Respondents’ high reliability on the non-substantial drug-usage information sources, like advices from friends and roommates and previous prescriptions, explains their negligent healthcare approach; somewhat equating medicines to vegetables. Relying on sources like advertisements, friends & colleagues, and previous prescriptions, for minor ailments, is surely time and cost effective. But this unrestricted accessibility to most prescription-only drugs may lead to adverse drug reactions (ADR) or even death in worst cases. Other reasons for ADR may be: physiological differences among individuals, type and extent of illness, past medication history, and potential allergic responses.
Only a small segment of respondents followed the trusted set of medication information sources like journals (19.33%) and internet (11.33%). Therefore, there should be a strict review of the films advertising medicinal products and the websites supplying medication knowledge. Most of the respondents (76.38%) stored medicines properly. Extremely careless attitude was shown by 23.62% respondents, leaving medicines unattended in their rooms. This may lead to deterioration of improperly stored drugs; thereby enhancing the chances of accidental drug poisoning.
Disposing the waste or expired medications emerged as a major concern. All the respondents (100%) dumped their waste/expired-medications in the kitchen trash bin. Such non-specialized disposal of large amount of chemicals (medicines) is bound to have hazardous impact on the environment. The environmental burden by pharmaceuticals is due to the non-biodegradable nature of drugs, their interference with degradation of other substances, emergence of resistant microbial strains, disturbing endocrine balance in wildlife, and accumulation in the terrestrial and aquatic bodies 23, 24, 25. It may be myopic to believe that only the lives in immediate polluted environment are affected; pollution has a global impact. As the researchers say, “Pollution anywhere becomes a problem everywhere” 25.Thus, proper disposal of medicines is an aspect that has been long ignored by the policy-makers/regulatory bodies, and necessary measures need to be implemented for proper eco-friendly drug disposal patterns.
Most of the respondents checked the validity of their stored medicines on timely basis or immediately before administration. Surprisingly, 23.33% respondents were even ignorant about the importance of expiry dates. This lack of obligatory information about medicines shakes the basics of medication safety guidelines. Self medication policy aimed at health-consumer/patient empowerment may not be beneficial to all the nations in a similar fashion. Promoting practices like self-medications can lead to problems in countries, like India, wherein patient’s careless attitude coupled with ineffective drug regulatory mechanisms can at times have disastrous results for patients involved in self medication.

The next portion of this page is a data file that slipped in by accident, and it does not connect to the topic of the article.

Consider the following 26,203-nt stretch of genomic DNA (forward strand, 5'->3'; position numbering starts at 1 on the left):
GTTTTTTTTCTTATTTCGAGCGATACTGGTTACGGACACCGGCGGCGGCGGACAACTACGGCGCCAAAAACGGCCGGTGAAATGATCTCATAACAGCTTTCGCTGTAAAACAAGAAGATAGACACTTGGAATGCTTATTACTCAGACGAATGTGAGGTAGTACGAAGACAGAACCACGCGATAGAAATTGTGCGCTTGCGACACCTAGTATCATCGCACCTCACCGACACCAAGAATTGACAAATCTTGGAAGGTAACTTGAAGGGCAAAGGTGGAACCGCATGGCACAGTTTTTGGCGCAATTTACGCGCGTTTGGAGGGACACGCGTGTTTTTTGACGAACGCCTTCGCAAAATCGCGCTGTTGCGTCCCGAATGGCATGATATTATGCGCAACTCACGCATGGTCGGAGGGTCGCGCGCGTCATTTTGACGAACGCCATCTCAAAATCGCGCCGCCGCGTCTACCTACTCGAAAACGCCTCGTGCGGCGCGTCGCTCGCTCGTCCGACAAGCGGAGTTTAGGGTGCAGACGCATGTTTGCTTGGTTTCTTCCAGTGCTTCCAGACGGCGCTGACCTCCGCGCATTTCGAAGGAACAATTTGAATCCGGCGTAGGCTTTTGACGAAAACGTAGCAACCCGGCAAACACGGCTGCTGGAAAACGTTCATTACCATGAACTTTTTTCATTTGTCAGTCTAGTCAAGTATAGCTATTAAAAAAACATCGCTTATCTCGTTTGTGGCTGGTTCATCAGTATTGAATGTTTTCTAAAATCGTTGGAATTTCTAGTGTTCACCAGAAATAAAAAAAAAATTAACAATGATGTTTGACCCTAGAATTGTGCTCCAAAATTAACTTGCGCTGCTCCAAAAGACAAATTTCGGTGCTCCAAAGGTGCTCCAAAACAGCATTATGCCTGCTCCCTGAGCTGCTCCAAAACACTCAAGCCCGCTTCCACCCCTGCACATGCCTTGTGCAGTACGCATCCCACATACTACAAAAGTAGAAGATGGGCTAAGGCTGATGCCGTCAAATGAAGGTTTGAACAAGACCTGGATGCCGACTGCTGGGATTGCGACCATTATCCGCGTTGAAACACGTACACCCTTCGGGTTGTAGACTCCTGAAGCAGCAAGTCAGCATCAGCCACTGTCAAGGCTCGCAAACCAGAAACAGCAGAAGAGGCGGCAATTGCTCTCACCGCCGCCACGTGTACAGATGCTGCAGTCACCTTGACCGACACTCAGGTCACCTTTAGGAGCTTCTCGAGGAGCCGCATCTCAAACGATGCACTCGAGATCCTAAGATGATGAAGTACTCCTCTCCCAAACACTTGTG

CONCLUSION: The prevalence of self-medication among the target population was observed to be high. Although it is recommended to improve self-care orientation, but the lack of knowledge (rational drug usage) and uncontrolled availability of prescription-only drugs has led to numerous healthcare issues.
Our study indicates that an increasing number of youth do not realize the importance of proper medication storage. Such high prevalence of callous attitude has lead to poor therapeutic outcomes. Since medicines comprise of an elixir of different medicinal agents prone to deterioration; therapeutic potential is lost if the ideal storage conditions are not met. There is a need to practice proper storage conditions by the patients.
As a part of their responsibility, the pharmaceutical manufacturers enclose a patient information leaflet (PIL) describing the safe medication and storage instructions. The same should be strictly followed by the patients/health-consumers. The temporary health benefits of young age sometime give a false euphoria, and therefore lead to careless attitude towards health issues. This disturbs the treatment plan and also affects the health.
It is an obligation of the pharmacist to counsel the patients before leaving the pharmacy counter. To our dismay, the Indian Pharmaceutical community has shown a bleak picture of misery as far as this is concerned. Also, there is a need to emphasize on rational usage of drugs. The Ministry of Health and Family Welfare-Govt. of India should take pre-requisite measures to regulate the drug availability and usage.
Though investments in healthcare regulations may seem inconsequential to the myopic policy-makers due to gradual outcomes; savings from controlled risks assure reimbursement.
The universities need to come out with ideas & policies to educate the student on safe disposal of expired drugs in order to avoid hazardous effects.
ACKNOWLEDGEMENTS: We are grateful to Saurabh Sahu (MCOPS, Manipal University) and Keshav Kumar Gupta (MCOPS, Manipal University) for being a vital part of the proceedings and thereby helping us realize this work.
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How to cite this article:
Sharma A, Madaan A and Nagappa AN: Medication Storage and Self Medication Practice among the Youth in Karnataka Region, India. Int J Pharm Sci Res 2012; Vol. 3(8): 2795-2800.
Abhishek Sharma*, Ankush Madaan and Anantha Naik Nagappa
Professor, Department of Pharmacy Management, Manipal College of Pharmaceutical Sciences, Manipal University, Manipal-576 104, Karnataka, India
24 April, 2012
14 May, 2012
21 July, 2012
01 August, 2012